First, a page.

Complete Communications Engineering

Richard Hamming invented Hamming codes in 1950, and they are still utilized today. Applications where the bit error rate is low, but errors cannot be tolerated, Hamming codes provide an computationally efficient encoding and decoding. Hamming codes are used for improving RAM reliability, and in error resiliency in the Tactical Secure Voice Cryptographic Interoperability Specification (TSVCIS).

Hamming codes are a class of linear block codes. For any positive integer >= 3, a Hamming code exists where the code length, n, is 2^m – 1, the number of information bits,k, is 2^m – m – 1, and number of parity bits is n – k. Hamming codes have a minimum distance of 3, and provides an error correction capability of 1. Minimum distance is the number of bits that need to be flipped to go from one codeword to another.

The encoding of the information bits is performed by multiplication of the 1 x k vector by the k x n generator matrix. The decoding of Hamming received codeword is performed by the multiplication of the 1xn codeword by the transpose of the n x (n-k) parity matrix. The resulting 1 x (n-k) vector is referred to as the syndrome of the decoder. The syndrome determines the location of the bit error. The main operations of a Hamming encoder and decoder are implemented via bitwise and-ing and xor-ing operations. The finding the location of the bit position from the syndrome can be implemented via a lookup table. The figure below shows an example of the decoding operation, where there was an error introduced into the 0th bit.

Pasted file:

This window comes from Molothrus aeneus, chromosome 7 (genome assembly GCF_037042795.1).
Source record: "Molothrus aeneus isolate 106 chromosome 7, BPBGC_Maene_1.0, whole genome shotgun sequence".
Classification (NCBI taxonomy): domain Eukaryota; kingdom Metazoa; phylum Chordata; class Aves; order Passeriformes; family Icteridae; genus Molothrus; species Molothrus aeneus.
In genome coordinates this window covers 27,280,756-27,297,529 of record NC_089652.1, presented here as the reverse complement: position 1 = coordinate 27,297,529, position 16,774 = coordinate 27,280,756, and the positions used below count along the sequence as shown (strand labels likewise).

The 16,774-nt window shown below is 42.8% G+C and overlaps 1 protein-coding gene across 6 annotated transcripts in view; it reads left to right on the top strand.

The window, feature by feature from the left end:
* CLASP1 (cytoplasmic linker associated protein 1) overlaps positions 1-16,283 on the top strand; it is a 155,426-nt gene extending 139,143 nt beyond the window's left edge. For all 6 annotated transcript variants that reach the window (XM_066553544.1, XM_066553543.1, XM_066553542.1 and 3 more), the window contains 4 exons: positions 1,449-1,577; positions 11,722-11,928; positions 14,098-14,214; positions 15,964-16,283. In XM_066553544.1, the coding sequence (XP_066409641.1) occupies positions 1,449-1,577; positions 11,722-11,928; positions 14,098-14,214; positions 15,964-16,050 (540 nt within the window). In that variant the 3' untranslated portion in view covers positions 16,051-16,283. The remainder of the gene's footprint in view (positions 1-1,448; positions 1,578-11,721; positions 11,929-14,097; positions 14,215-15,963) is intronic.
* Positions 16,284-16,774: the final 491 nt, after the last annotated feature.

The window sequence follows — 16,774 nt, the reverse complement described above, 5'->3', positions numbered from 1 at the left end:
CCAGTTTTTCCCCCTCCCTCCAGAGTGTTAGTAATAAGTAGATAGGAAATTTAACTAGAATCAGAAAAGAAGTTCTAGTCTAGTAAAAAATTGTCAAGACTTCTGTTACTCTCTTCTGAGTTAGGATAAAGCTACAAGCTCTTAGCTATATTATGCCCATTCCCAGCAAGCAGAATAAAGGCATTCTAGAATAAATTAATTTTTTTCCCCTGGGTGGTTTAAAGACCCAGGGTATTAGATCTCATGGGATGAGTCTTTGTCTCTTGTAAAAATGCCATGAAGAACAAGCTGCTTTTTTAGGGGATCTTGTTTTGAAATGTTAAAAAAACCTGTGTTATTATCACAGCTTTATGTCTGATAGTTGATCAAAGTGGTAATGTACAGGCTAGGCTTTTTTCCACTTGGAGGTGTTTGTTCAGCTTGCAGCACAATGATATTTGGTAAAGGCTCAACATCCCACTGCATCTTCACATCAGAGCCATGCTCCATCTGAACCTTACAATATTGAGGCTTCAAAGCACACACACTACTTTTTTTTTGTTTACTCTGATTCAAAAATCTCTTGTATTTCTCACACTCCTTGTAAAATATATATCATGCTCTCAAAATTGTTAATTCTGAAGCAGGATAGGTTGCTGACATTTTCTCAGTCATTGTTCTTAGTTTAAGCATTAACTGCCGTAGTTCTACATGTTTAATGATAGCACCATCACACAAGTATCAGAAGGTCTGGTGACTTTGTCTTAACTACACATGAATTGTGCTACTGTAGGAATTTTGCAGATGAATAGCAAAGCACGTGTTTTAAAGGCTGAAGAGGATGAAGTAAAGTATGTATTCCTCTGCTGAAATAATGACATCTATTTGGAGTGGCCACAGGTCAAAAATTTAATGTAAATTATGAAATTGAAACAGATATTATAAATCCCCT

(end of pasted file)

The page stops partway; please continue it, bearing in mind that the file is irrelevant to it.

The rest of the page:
The rows of the transposed parity matrix correspond to the bit in which contains the error bit, from the bottom up. So, the resulting [0 0 1], corrects the error. Again, Hamming codes are only designed to correct single bit errors, so it important to know the bit error rate of the system. Adding an additional parity bit to a Hamming code increases the minimum distance to 4 and creates a class of codes called Single Error Correction Double Error Detecting (SECDED) codes. VOCAL has 35 plus experiencing developing software modules for signal processing algorithms. Hamming codes and other forward error correction (FEC) codes, such as Reed-Solomon and BCH codes are part of VOCAL software solutions. Please contact us to learn more.